This is an essay written to accompany the group exhibition, Cavalcade, shown at Xpace Cultural Centre in 2010. The link below also includes samples of the artists work and multiple views of the show. This essay was published in Xpace’s annual anthology, VOLUME ll, in 2011.
For the illustrators/artists in Cavalcade, the title’s definition has been interpreted in the broadest sense in order to create a narrative that both counters typical definitions associated with the art of illustration, while also creating a relational environment where the viewer is invited into the whimsy of the cavalcade itself. Traditionally a cavalcade is defined as a procession led by horses or sometimes a hunting party. Extended definitions relate it to parades or pilgrimages, gathering strength and numbers as they move from starting point to end point. However, the difference between parade and cavalcade is the emphasis on spectacle. Where parades are more about a spectacle or celebration, cavalcades focus more on elements of participation and passage.
In an attempt to connect with the spectator, the artists have used their affinity for illustration, a typically rigid art form dictated by text, as a turning point. Refusing to be confined by the definitions of their discipline, the artists have chosen to focus on a more collaborative approach and a turn towards constructing ephemera. By creating an immersive environment in the gallery, Cavalcade appeals to the viewer with a sense of nostalgia; a nostalgia for a time in the spectators life when the image becomes the story; a receptacle of meaning unto itself. In such a world, the spectator immerses them self in this environment restricted only by the limits of their imagination, a world of fairy tales, fables and folklore.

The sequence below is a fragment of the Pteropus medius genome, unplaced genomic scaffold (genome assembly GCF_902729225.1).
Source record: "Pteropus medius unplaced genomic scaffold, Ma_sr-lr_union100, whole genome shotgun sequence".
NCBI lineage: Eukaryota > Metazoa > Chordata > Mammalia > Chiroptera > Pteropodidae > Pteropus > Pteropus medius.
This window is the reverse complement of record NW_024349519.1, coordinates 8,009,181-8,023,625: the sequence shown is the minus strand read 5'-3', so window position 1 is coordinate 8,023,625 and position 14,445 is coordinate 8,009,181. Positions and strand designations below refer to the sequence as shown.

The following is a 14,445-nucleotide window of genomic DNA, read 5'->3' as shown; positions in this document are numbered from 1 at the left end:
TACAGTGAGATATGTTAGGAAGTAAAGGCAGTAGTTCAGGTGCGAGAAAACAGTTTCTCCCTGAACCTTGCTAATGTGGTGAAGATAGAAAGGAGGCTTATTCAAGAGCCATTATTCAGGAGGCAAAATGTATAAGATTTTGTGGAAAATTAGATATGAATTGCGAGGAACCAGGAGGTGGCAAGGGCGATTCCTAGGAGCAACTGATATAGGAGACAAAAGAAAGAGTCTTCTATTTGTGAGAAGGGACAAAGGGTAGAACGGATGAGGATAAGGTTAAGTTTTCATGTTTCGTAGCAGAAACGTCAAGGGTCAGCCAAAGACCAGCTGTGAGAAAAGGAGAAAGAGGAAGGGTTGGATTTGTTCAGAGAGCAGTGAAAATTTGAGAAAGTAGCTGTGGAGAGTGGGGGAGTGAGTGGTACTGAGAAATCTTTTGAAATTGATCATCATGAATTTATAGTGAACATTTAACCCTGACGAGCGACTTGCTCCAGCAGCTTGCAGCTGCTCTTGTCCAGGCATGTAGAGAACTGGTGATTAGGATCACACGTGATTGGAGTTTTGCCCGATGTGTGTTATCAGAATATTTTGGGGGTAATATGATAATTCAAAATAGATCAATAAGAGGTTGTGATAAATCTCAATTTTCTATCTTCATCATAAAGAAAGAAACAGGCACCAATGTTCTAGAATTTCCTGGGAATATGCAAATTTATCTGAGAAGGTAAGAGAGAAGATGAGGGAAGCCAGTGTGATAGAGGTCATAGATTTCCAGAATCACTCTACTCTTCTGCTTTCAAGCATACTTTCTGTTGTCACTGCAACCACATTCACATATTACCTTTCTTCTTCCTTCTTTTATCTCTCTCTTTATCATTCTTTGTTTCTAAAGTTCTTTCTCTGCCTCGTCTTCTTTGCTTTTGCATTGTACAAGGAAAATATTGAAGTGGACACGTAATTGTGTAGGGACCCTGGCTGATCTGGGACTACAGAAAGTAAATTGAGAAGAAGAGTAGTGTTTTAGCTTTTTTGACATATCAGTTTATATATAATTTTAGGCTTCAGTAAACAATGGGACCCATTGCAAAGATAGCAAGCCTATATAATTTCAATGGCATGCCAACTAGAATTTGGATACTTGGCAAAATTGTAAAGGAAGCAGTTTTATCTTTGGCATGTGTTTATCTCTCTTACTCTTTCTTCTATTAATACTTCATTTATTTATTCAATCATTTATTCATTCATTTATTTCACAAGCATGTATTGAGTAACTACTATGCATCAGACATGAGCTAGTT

In this sense, the artists are asking the viewer to join in the procession. It’s not entirely about the complexities of the images themselves, but the ability of the viewer to set aside the idea of the spectacle, and become a part of the story. The spectator is also able to entertain the possibility of influencing the relationships between the murals, which will continue to be woven throughout the duration of the exhibition.
As such, I can’t tell you what the show’s about or try to define it for you. For me, that would counteract the environment the artists have worked so carefully to construct. Each of the panels tell their own story, but they are also loosely connected. I cannot speak for the artists, but I can try to articulate and weave together some of the more complex narratives that began to emerge for me as I examined the panels.
One of the main themes that struck me throughout the installation is the concept of becoming and belonging. Kassem Ahmed’s panel marks the beginning of the project. Aptly, his piece is about migration, and delves into concepts of time and space. In Difference and Repetition, Deleuze weighs in on the topic of becoming. While examining the concept of time, Deleuze helps us pinpoint ourselves in the present. We can only function in the present, but we are always in motion, always becoming. Our pasts make up who we are, but by contemplating these moments of the past, we are no longer remembering, we are constructing something new, in turn effecting our future understanding of the present.[i] Through the environment of the installation, and the immediacy of the images, we are in some ways drawn into a coming of age narrative. However, as you begin to reflect, first impressions may begin to seem a bit naive.